Use statements – Rob Allen's DevNotes


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I was having a discussion on IRC about use statements and whether they improved code readability or not.

The choices

Consider this hypothetical code:


The first snippet is completely unambiguous at the expense of verbosity. Those longer class names make it a little hard to quickly parse what it going on. The second is clearly less cluttered, but is at the expense of ambiguity. Exactly what class is User? I would have to go to the top of the file to find out. Should I use aliases? If so, how should I name them?

This is even more interesting in the context of pull requests where the use statement is already in place in the file. As a result the diff you are reviewing doesn't have the use statement in it, so you have to go a different view to check that the class in use is actually the correct one. If fully qualified class names are used, then the PR's diff is self-contained and easier to review.

Getting advice

As with a lot of things in programming, there are pros and cons, so I reached out to the people who follow me on Twitter and asked them:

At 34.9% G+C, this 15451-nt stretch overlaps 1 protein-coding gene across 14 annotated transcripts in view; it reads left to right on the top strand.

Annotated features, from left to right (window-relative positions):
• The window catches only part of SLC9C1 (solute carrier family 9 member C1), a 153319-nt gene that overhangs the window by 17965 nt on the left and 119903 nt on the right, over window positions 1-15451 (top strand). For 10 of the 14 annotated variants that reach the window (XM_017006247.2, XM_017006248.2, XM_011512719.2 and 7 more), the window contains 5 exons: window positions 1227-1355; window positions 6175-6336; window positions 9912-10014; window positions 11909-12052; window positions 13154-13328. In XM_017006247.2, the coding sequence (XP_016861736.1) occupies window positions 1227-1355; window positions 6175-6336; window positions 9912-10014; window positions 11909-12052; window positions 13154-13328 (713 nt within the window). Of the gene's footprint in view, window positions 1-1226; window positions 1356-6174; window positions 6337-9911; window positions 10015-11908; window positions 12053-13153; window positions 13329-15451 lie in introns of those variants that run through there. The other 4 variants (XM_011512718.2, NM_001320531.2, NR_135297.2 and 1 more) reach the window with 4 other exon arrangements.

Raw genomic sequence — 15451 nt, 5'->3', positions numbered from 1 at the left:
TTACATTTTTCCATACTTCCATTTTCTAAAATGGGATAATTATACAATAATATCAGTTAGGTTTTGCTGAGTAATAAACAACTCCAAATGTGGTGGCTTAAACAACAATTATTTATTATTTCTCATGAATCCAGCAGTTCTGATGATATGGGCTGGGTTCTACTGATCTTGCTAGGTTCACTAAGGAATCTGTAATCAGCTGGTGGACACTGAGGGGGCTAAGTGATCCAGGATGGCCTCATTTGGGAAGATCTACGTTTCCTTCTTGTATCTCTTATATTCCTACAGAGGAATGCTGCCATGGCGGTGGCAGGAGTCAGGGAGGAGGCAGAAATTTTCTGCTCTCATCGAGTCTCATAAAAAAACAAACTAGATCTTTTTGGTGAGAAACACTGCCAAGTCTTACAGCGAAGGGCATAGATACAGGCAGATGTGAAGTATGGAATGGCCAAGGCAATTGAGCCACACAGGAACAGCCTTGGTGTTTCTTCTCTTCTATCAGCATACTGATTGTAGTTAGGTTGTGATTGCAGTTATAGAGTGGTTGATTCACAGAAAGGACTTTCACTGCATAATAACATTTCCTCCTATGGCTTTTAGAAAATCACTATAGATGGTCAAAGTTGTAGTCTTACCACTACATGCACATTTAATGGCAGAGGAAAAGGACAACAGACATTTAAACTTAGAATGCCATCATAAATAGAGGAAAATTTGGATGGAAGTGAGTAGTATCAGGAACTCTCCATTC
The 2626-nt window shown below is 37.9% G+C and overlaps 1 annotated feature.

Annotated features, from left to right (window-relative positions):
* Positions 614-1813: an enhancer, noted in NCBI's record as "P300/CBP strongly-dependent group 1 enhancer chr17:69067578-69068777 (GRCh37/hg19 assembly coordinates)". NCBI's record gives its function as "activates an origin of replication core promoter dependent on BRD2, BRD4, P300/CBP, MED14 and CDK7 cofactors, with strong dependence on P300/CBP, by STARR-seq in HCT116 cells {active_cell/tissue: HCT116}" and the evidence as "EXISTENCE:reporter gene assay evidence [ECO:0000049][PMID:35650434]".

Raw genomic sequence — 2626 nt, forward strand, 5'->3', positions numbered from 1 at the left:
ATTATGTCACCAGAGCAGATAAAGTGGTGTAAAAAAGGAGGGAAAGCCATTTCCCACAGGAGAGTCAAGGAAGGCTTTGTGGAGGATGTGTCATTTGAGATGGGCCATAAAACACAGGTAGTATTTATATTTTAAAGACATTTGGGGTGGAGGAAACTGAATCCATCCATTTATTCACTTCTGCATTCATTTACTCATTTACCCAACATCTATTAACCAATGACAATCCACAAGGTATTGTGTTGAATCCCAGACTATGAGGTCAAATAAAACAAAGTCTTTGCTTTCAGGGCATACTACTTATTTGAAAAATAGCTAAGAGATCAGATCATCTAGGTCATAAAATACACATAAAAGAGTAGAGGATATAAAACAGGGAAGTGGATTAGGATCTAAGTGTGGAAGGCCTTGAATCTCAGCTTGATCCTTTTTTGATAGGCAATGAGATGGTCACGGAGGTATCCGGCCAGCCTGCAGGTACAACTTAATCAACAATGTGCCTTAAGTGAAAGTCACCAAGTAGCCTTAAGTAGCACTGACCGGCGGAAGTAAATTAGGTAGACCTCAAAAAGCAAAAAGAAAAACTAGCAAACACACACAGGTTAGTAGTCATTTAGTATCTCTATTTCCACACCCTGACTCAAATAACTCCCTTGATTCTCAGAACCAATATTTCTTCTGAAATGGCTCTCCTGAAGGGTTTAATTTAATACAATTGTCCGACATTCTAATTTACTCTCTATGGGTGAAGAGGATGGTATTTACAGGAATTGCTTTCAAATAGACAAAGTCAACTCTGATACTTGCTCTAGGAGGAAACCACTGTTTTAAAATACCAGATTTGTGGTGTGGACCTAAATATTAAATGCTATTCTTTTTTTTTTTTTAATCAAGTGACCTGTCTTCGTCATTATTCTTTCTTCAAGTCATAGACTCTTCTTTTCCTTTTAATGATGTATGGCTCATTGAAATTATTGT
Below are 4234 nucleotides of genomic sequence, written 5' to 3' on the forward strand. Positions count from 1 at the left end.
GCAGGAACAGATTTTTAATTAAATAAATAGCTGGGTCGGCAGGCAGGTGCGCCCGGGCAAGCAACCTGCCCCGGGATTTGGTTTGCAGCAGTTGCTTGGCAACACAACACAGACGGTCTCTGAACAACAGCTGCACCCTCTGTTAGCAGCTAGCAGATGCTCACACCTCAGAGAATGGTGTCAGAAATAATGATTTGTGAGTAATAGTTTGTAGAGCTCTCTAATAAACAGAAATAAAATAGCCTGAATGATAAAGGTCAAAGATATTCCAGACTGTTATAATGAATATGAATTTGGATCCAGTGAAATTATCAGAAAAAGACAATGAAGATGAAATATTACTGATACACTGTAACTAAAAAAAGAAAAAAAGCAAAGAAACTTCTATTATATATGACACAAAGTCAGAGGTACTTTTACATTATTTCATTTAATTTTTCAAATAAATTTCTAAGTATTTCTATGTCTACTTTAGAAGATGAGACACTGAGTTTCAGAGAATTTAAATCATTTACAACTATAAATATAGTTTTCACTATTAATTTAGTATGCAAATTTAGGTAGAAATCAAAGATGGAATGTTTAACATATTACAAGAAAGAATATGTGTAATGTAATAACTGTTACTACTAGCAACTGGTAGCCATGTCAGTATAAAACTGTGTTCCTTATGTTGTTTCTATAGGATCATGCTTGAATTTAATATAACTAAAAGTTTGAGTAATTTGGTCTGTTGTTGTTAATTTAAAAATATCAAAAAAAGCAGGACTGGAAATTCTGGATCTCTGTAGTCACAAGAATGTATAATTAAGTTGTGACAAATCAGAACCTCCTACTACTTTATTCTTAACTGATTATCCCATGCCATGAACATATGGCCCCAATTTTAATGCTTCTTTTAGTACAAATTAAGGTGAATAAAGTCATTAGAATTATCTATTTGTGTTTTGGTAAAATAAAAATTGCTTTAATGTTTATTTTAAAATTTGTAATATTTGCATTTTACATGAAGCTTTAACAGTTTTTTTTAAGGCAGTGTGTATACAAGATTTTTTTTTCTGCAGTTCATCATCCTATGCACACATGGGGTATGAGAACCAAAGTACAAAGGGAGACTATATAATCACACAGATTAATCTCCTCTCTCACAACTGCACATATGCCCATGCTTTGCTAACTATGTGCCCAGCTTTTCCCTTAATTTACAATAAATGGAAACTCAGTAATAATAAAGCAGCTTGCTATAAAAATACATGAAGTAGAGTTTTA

There were a number of interesting responses, including:

There seemed to be consensus around the use of use statements. The main reasons appeared to be the ability to see the class dependencies at the top of the file and improved code readability (less clutter).

Some people also pointed out that you can introduce clarity when importing:

If you consistently name your aliases, then the code is shorter and also just as clear. If we take Brandon's approach, then the example above becomes:

Now the "aliases" are codified by the PHP namespace name and so you aren't at the mercy of the developer who names the alias. However, the list of use statements is no longer a list of dependent classes, it's a list of dependent namespaces.

My thoughts

Having thought about all the responses I received and having slept on it, I think that it's preferable to be able to organise your code and name your classes such that when importing we minimise ambiguity. If we reorganised, we could come up with something like this:

We have now flattened our class hierarchy which has resulted in clearer class names. Of course, this is not always possible and in those cases, I think that consistent naming of aliases is the way to go.

Have I missed something obvious? How do you import classes?